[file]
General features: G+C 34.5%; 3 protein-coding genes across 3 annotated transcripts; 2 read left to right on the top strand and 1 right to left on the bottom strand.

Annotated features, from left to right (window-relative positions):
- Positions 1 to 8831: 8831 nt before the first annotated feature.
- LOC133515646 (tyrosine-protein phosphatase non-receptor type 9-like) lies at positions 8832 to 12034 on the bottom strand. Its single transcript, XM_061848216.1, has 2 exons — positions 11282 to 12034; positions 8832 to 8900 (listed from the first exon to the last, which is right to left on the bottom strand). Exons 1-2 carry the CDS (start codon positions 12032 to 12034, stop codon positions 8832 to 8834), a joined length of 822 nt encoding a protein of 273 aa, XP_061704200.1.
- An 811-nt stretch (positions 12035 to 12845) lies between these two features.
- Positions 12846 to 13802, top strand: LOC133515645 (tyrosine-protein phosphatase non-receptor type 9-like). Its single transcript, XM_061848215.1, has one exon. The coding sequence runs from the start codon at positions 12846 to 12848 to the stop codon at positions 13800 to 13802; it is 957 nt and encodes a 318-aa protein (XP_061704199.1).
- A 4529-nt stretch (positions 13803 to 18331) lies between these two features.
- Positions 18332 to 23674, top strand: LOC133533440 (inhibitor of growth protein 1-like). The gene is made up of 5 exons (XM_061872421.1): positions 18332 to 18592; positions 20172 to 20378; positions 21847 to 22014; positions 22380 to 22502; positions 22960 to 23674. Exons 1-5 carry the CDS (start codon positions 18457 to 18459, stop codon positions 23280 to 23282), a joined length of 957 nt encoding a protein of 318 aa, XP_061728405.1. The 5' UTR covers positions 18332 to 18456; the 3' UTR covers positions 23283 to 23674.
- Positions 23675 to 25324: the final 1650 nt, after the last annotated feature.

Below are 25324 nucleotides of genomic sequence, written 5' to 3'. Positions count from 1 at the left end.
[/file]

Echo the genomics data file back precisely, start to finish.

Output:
General features: G+C 34.5%; 3 protein-coding genes across 3 annotated transcripts; 2 read left to right on the top strand and 1 right to left on the bottom strand.

Annotated features, from left to right (window-relative positions):
- Positions 1 to 8831: 8831 nt before the first annotated feature.
- LOC133515646 (tyrosine-protein phosphatase non-receptor type 9-like) lies at positions 8832 to 12034 on the bottom strand. Its single transcript, XM_061848216.1, has 2 exons — positions 11282 to 12034; positions 8832 to 8900 (listed from the first exon to the last, which is right to left on the bottom strand). Exons 1-2 carry the CDS (start codon positions 12032 to 12034, stop codon positions 8832 to 8834), a joined length of 822 nt encoding a protein of 273 aa, XP_061704200.1.
- An 811-nt stretch (positions 12035 to 12845) lies between these two features.
- Positions 12846 to 13802, top strand: LOC133515645 (tyrosine-protein phosphatase non-receptor type 9-like). Its single transcript, XM_061848215.1, has one exon. The coding sequence runs from the start codon at positions 12846 to 12848 to the stop codon at positions 13800 to 13802; it is 957 nt and encodes a 318-aa protein (XP_061704199.1).
- A 4529-nt stretch (positions 13803 to 18331) lies between these two features.
- Positions 18332 to 23674, top strand: LOC133533440 (inhibitor of growth protein 1-like). The gene is made up of 5 exons (XM_061872421.1): positions 18332 to 18592; positions 20172 to 20378; positions 21847 to 22014; positions 22380 to 22502; positions 22960 to 23674. Exons 1-5 carry the CDS (start codon positions 18457 to 18459, stop codon positions 23280 to 23282), a joined length of 957 nt encoding a protein of 318 aa, XP_061728405.1. The 5' UTR covers positions 18332 to 18456; the 3' UTR covers positions 23283 to 23674.
- Positions 23675 to 25324: the final 1650 nt, after the last annotated feature.

Below are 25324 nucleotides of genomic sequence, written 5' to 3'. Positions count from 1 at the left end.